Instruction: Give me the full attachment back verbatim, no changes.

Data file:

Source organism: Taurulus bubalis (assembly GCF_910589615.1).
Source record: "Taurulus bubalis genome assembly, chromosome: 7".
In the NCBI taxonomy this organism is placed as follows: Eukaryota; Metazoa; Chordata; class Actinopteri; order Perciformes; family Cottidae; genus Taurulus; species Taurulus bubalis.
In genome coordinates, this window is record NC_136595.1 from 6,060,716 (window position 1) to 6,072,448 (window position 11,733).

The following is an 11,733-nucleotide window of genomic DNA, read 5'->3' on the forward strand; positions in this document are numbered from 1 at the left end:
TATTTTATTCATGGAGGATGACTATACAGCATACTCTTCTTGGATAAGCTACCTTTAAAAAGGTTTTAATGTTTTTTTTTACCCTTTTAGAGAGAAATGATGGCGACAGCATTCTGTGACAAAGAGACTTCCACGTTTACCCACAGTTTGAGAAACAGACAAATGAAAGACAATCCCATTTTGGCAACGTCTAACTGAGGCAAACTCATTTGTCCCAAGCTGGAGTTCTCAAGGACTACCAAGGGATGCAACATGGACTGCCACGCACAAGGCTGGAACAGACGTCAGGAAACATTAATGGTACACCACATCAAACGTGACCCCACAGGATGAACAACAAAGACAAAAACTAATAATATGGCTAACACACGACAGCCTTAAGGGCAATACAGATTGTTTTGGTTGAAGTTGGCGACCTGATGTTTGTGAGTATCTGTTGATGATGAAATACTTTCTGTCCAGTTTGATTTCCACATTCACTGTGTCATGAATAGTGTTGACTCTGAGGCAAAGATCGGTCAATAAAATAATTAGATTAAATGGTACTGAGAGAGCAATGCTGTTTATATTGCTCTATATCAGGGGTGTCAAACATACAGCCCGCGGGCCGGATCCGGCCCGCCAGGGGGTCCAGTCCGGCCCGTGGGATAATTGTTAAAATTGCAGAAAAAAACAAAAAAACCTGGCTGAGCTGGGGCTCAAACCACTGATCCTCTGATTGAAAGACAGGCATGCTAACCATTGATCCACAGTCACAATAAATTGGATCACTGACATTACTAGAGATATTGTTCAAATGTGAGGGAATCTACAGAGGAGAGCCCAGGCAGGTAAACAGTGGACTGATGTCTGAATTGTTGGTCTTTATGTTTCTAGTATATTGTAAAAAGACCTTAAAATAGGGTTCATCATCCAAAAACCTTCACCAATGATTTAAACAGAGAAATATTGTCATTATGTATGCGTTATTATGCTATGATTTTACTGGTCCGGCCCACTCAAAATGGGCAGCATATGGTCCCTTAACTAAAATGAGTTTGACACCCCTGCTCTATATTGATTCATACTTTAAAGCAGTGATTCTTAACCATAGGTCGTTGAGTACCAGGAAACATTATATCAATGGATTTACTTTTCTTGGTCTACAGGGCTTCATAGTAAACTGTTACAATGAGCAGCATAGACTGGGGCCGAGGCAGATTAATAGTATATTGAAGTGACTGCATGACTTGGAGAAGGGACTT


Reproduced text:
Source organism: Taurulus bubalis (assembly GCF_910589615.1).
Source record: "Taurulus bubalis genome assembly, chromosome: 7".
In the NCBI taxonomy this organism is placed as follows: Eukaryota; Metazoa; Chordata; class Actinopteri; order Perciformes; family Cottidae; genus Taurulus; species Taurulus bubalis.
In genome coordinates, this window is record NC_136595.1 from 6,060,716 (window position 1) to 6,072,448 (window position 11,733).

The following is an 11,733-nucleotide window of genomic DNA, read 5'->3' on the forward strand; positions in this document are numbered from 1 at the left end:
TATTTTATTCATGGAGGATGACTATACAGCATACTCTTCTTGGATAAGCTACCTTTAAAAAGGTTTTAATGTTTTTTTTTACCCTTTTAGAGAGAAATGATGGCGACAGCATTCTGTGACAAAGAGACTTCCACGTTTACCCACAGTTTGAGAAACAGACAAATGAAAGACAATCCCATTTTGGCAACGTCTAACTGAGGCAAACTCATTTGTCCCAAGCTGGAGTTCTCAAGGACTACCAAGGGATGCAACATGGACTGCCACGCACAAGGCTGGAACAGACGTCAGGAAACATTAATGGTACACCACATCAAACGTGACCCCACAGGATGAACAACAAAGACAAAAACTAATAATATGGCTAACACACGACAGCCTTAAGGGCAATACAGATTGTTTTGGTTGAAGTTGGCGACCTGATGTTTGTGAGTATCTGTTGATGATGAAATACTTTCTGTCCAGTTTGATTTCCACATTCACTGTGTCATGAATAGTGTTGACTCTGAGGCAAAGATCGGTCAATAAAATAATTAGATTAAATGGTACTGAGAGAGCAATGCTGTTTATATTGCTCTATATCAGGGGTGTCAAACATACAGCCCGCGGGCCGGATCCGGCCCGCCAGGGGGTCCAGTCCGGCCCGTGGGATAATTGTTAAAATTGCAGAAAAAAACAAAAAAACCTGGCTGAGCTGGGGCTCAAACCACTGATCCTCTGATTGAAAGACAGGCATGCTAACCATTGATCCACAGTCACAATAAATTGGATCACTGACATTACTAGAGATATTGTTCAAATGTGAGGGAATCTACAGAGGAGAGCCCAGGCAGGTAAACAGTGGACTGATGTCTGAATTGTTGGTCTTTATGTTTCTAGTATATTGTAAAAAGACCTTAAAATAGGGTTCATCATCCAAAAACCTTCACCAATGATTTAAACAGAGAAATATTGTCATTATGTATGCGTTATTATGCTATGATTTTACTGGTCCGGCCCACTCAAAATGGGCAGCATATGGTCCCTTAACTAAAATGAGTTTGACACCCCTGCTCTATATTGATTCATACTTTAAAGCAGTGATTCTTAACCATAGGTCGTTGAGTACCAGGAAACATTATATCAATGGATTTACTTTTCTTGGTCTACAGGGCTTCATAGTAAACTGTTACAATGAGCAGCATAGACTGGGGCCGAGGCAGATTAATAGTATATTGAAGTGACTGCATGACTTGGAGAAGGGACTT